Sunday, March 20, 2011

archaic superpowers in the age of superorganismic explosion (redux)


Video - J. Robert Oppenheimer we knew the world would not be the same.

Originally posted 1/30/11
America had made the bomb, and it could not escape the decisions that the possession of the bomb entailed. We had it. No one else did. Having it, what should we do with it? Should we share our knowledge or seek some international custodian of the "secret" we had discovered by prodigious wartime effort and the expenditure of some $2 Billion? Or, should we husband it, should we keep it all to ourselves? These were the fateful questions, and on the answers to them depended in large degree the climate of the postwar world and the direction that world would take.

The answers lay in the realm of science, which alone could gauge the validity of our secret and estimate the degree of our true choice; and because these answers, like the questions, involved entire new worlds of techniques and knowledge, it could not be expected that they would be widely and clearly understood. Inevitably, the issue of the bomb, the most momentous issue of our time, would be debated and settled in the inner councils of government; and, inevitably, under these circumstances, with knowledge largely confined to the high-circle inner club, it was foreordained that the Military, which already dominated this club, would define the argument in its own terms and dictate the decision. For this was clearly the Military's province, was it not? Who else could possibly know with their certainty?

The simplicity of this logic, viewed in the perspective of the years, now seems to have been the great delusion of our times. For anyone studying the record is forced to the conclusion that the Military, preoccupied with their own narrow professional interests, simply did not know best. Trained always to seek out the more powerful weapon, drilled to the point of instinct to protect such weapons by the tightest of secrecy, the military mentality was precisely the worst possible type of mentality with which to meet the special challenges of the new and infinitely complicated age of nuclear science. Great vision would be needed to recognize and deal with the unimaginable host of problems that we had willed ourselves in the birth of our horrible brain child.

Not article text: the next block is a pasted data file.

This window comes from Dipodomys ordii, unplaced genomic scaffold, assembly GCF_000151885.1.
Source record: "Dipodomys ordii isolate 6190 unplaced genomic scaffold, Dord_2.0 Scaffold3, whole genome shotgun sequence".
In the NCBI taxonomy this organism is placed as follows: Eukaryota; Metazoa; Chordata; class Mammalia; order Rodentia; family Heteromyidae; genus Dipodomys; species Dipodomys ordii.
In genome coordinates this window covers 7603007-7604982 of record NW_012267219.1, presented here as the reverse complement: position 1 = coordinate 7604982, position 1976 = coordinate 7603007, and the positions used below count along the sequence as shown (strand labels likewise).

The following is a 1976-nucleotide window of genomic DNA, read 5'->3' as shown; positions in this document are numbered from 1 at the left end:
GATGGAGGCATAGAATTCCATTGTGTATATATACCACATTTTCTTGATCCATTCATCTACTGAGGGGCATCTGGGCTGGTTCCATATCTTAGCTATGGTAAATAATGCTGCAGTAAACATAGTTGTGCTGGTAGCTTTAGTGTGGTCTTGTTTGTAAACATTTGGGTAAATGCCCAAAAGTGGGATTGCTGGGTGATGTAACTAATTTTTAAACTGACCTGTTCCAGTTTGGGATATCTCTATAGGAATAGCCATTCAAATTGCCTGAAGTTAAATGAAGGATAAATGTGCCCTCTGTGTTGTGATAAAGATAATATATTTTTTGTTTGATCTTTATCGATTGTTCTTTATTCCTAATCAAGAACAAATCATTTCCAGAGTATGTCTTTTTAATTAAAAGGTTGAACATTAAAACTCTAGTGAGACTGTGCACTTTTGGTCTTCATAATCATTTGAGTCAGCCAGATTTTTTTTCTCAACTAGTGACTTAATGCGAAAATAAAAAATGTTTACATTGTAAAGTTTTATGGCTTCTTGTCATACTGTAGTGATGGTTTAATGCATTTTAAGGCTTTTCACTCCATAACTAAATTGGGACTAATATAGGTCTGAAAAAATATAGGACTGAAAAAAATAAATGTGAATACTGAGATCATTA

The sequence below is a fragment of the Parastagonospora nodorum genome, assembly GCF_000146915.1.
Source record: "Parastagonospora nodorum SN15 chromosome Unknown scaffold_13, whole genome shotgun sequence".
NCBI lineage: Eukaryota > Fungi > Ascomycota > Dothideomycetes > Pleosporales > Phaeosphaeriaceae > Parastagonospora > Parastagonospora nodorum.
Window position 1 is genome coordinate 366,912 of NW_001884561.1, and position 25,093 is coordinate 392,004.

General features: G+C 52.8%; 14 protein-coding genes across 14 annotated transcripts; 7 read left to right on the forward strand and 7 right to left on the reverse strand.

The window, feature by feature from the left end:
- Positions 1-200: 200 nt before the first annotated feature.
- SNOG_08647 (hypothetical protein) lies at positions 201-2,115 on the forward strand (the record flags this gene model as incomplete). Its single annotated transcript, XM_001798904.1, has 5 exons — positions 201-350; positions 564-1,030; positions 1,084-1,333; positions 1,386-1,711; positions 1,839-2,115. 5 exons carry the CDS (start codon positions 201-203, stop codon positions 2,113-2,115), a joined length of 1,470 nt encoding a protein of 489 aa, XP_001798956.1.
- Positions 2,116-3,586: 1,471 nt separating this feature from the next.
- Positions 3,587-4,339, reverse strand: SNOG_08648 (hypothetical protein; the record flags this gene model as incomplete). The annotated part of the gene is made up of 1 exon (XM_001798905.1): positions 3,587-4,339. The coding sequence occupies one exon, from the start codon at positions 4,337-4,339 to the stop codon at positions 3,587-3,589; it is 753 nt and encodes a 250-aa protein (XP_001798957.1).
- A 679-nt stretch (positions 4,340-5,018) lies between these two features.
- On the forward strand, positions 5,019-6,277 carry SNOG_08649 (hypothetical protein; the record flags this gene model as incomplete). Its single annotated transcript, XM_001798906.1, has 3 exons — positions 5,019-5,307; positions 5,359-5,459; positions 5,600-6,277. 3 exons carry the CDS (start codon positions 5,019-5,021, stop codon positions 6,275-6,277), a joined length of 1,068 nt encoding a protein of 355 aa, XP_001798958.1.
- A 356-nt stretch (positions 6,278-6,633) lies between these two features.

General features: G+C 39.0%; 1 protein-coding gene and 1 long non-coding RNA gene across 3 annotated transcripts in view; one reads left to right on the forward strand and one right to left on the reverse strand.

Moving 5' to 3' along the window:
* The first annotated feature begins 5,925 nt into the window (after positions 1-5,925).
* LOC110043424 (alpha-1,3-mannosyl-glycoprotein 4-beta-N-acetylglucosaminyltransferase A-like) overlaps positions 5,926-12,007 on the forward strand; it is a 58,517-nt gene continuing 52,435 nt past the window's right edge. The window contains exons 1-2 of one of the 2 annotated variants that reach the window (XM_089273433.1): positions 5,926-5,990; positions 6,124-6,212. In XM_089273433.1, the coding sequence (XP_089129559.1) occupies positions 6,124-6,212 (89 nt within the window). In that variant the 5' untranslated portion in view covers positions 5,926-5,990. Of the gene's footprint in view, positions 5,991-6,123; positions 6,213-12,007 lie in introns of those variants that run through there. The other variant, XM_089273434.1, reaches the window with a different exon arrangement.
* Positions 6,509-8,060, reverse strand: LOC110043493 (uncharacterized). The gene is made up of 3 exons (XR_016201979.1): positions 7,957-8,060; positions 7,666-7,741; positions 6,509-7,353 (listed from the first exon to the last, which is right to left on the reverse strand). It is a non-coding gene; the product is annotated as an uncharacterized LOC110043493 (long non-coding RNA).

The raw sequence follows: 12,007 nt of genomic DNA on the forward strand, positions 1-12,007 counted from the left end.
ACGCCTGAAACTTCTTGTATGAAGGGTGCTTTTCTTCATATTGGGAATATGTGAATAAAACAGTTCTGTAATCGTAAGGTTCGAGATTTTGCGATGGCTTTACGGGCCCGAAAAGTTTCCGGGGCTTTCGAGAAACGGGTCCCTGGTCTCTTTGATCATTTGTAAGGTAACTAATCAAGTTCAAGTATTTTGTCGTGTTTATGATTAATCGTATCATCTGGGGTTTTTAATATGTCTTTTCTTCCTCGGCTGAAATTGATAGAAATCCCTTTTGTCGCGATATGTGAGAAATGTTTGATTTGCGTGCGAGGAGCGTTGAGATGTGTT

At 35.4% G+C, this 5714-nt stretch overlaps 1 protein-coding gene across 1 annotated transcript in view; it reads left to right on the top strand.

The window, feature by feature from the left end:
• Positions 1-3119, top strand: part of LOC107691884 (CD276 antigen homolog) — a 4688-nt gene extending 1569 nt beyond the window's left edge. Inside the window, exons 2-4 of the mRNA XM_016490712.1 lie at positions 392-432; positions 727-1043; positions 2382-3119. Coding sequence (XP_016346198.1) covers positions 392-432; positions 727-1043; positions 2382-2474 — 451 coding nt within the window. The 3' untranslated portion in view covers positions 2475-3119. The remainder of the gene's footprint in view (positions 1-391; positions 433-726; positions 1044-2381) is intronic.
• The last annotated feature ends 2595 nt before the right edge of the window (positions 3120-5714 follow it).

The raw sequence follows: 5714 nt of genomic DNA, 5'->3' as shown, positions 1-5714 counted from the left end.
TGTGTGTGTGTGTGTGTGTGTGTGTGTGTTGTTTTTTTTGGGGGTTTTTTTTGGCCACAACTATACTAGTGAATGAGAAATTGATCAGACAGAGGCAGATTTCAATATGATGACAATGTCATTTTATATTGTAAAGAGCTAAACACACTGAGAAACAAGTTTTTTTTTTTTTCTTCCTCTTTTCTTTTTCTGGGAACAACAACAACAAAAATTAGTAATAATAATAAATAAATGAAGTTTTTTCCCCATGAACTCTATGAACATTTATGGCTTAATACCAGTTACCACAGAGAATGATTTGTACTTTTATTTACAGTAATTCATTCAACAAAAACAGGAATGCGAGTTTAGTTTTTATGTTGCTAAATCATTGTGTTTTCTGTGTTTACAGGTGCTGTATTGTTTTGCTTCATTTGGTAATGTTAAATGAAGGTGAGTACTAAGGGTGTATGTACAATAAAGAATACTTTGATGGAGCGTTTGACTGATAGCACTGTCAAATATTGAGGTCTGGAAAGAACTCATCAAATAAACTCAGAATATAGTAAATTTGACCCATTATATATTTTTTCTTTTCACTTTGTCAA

But the military mind, by its very nature, would fall prey to the obsession that it possessed a great and final "secret" when in reality it had no secret at all, or at best only one of fleeting duration. This first delusion of the military mind would lead directly to a second. Convinced we alone held the "secret" of this supreme power, we would soon envision ourselves as the guardian of the world, the policeman of its security and its peace - a decision that ignored the elemental fact other nations almost certainly would not desire a guardian and one of them, Russia, would not trust or countenance our policing. Along such paths were we to be driven into the ever-mounting tensions of the Cold War that sane men can hardly be expected to continue and remain forever cold.

The tragedy is that we need not have walked so often to so many precarious brinks. There were men who saw the issues clear and whole. But these men were not of the Military. They were civilian scientists whose only claim was that they had created the atomic monster. They knew its terrible power. They knew that the scientific knowledge on which it was based was world-wide, not the exclusive province of any single country. They could glimpse the still more horrifying potentials that lay in the nuclear future now that the door was open, and they clearly saw that an arms race to achieve these higher horrors would escalate into the most desperate competition the world had ever seen. The views of the scientists were reflected in the eleoquent voice of one far-visioned statesman in the top-level councils of government, Secretary of War Henry L. Stimson. The scientists raised their voices in protest. Stimson tried to bring to the issue the power of prophetic vision and common sense and high ideals. But the scientists and Stimson lost. Inevitably, because the Military was against them. This is the story of that defeat - a defeat that led directly to all our future points of no return.

Video - FDR warns of a fifth column.